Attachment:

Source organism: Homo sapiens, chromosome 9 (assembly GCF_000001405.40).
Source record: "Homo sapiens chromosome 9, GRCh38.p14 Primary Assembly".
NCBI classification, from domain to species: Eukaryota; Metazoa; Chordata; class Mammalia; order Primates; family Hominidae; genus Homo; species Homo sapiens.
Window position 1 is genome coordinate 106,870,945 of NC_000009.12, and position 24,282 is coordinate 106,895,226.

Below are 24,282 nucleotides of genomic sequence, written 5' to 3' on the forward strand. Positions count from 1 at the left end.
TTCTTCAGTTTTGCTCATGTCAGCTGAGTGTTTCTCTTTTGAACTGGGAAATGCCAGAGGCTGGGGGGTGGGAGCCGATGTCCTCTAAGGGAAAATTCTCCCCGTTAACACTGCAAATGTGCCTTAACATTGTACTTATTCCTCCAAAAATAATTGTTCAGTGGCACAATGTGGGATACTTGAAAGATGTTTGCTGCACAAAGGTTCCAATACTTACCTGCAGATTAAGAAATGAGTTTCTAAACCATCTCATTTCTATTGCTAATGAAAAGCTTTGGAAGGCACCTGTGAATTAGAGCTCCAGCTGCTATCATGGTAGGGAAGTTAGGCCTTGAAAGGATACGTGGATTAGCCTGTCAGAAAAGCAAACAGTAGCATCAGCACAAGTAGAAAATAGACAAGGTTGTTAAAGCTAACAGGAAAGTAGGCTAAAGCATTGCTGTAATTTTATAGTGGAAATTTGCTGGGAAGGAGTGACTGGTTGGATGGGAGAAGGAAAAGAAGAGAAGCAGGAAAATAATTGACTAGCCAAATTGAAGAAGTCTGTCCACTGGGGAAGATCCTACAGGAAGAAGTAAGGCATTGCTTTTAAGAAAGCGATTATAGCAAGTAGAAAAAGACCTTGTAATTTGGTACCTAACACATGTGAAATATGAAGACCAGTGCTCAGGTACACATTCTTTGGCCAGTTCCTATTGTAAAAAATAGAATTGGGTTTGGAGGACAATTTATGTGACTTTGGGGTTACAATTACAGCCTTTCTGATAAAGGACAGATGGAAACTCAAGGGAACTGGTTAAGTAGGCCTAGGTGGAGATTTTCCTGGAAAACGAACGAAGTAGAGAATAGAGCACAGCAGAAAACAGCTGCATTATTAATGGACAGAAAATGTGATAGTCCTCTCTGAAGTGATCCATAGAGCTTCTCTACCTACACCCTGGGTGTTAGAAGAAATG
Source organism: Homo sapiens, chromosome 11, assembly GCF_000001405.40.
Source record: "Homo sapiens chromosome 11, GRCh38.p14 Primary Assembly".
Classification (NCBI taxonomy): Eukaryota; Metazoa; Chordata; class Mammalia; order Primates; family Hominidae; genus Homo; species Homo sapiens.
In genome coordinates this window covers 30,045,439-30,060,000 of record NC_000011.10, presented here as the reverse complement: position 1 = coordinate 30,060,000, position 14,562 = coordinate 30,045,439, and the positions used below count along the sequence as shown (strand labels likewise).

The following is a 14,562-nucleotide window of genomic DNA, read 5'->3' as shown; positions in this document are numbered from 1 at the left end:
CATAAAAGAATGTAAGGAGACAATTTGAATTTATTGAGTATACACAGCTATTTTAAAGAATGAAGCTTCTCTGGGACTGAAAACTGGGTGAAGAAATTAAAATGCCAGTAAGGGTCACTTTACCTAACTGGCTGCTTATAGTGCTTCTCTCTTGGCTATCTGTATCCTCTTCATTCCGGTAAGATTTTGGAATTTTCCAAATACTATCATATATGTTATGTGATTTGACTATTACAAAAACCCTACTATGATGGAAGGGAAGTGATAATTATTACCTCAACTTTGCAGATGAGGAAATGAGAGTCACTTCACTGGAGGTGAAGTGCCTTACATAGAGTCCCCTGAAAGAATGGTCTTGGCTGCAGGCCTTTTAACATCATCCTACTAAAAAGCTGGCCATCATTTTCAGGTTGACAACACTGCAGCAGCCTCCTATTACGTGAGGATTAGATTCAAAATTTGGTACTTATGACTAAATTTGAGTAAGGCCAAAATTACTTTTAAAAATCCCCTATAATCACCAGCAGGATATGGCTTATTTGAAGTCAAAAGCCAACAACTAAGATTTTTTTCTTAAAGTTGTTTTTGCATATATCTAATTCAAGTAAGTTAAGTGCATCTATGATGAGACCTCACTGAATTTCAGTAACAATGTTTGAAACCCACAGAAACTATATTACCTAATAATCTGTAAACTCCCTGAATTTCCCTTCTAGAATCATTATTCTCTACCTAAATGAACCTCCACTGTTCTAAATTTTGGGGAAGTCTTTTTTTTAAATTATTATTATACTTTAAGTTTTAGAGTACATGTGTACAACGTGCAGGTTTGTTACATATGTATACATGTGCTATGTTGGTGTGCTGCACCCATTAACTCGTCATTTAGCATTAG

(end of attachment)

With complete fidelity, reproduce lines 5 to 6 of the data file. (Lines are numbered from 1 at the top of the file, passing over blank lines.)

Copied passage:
Below are 24,282 nucleotides of genomic sequence, written 5' to 3' on the forward strand. Positions count from 1 at the left end.
TTCTTCAGTTTTGCTCATGTCAGCTGAGTGTTTCTCTTTTGAACTGGGAAATGCCAGAGGCTGGGGGGTGGGAGCCGATGTCCTCTAAGGGAAAATTCTCCCCGTTAACACTGCAAATGTGCCTTAACATTGTACTTATTCCTCCAAAAATAATTGTTCAGTGGCACAATGTGGGATACTTGAAAGATGTTTGCTGCACAAAGGTTCCAATACTTACCTGCAGATTAAGAAATGAGTTTCTAAACCATCTCATTTCTATTGCTAATGAAAAGCTTTGGAAGGCACCTGTGAATTAGAGCTCCAGCTGCTATCATGGTAGGGAAGTTAGGCCTTGAAAGGATACGTGGATTAGCCTGTCAGAAAAGCAAACAGTAGCATCAGCACAAGTAGAAAATAGACAAGGTTGTTAAAGCTAACAGGAAAGTAGGCTAAAGCATTGCTGTAATTTTATAGTGGAAATTTGCTGGGAAGGAGTGACTGGTTGGATGGGAGAAGGAAAAGAAGAGAAGCAGGAAAATAATTGACTAGCCAAATTGAAGAAGTCTGTCCACTGGGGAAGATCCTACAGGAAGAAGTAAGGCATTGCTTTTAAGAAAGCGATTATAGCAAGTAGAAAAAGACCTTGTAATTTGGTACCTAACACATGTGAAATATGAAGACCAGTGCTCAGGTACACATTCTTTGGCCAGTTCCTATTGTAAAAAATAGAATTGGGTTTGGAGGACAATTTATGTGACTTTGGGGTTACAATTACAGCCTTTCTGATAAAGGACAGATGGAAACTCAAGGGAACTGGTTAAGTAGGCCTAGGTGGAGATTTTCCTGGAAAACGAACGAAGTAGAGAATAGAGCACAGCAGAAAACAGCTGCATTATTAATGGACAGAAAATGTGATAGTCCTCTCTGAAGTGATCCATAGAGCTTCTCTACCTACACCCTGGGTGTTAGAAGAAATG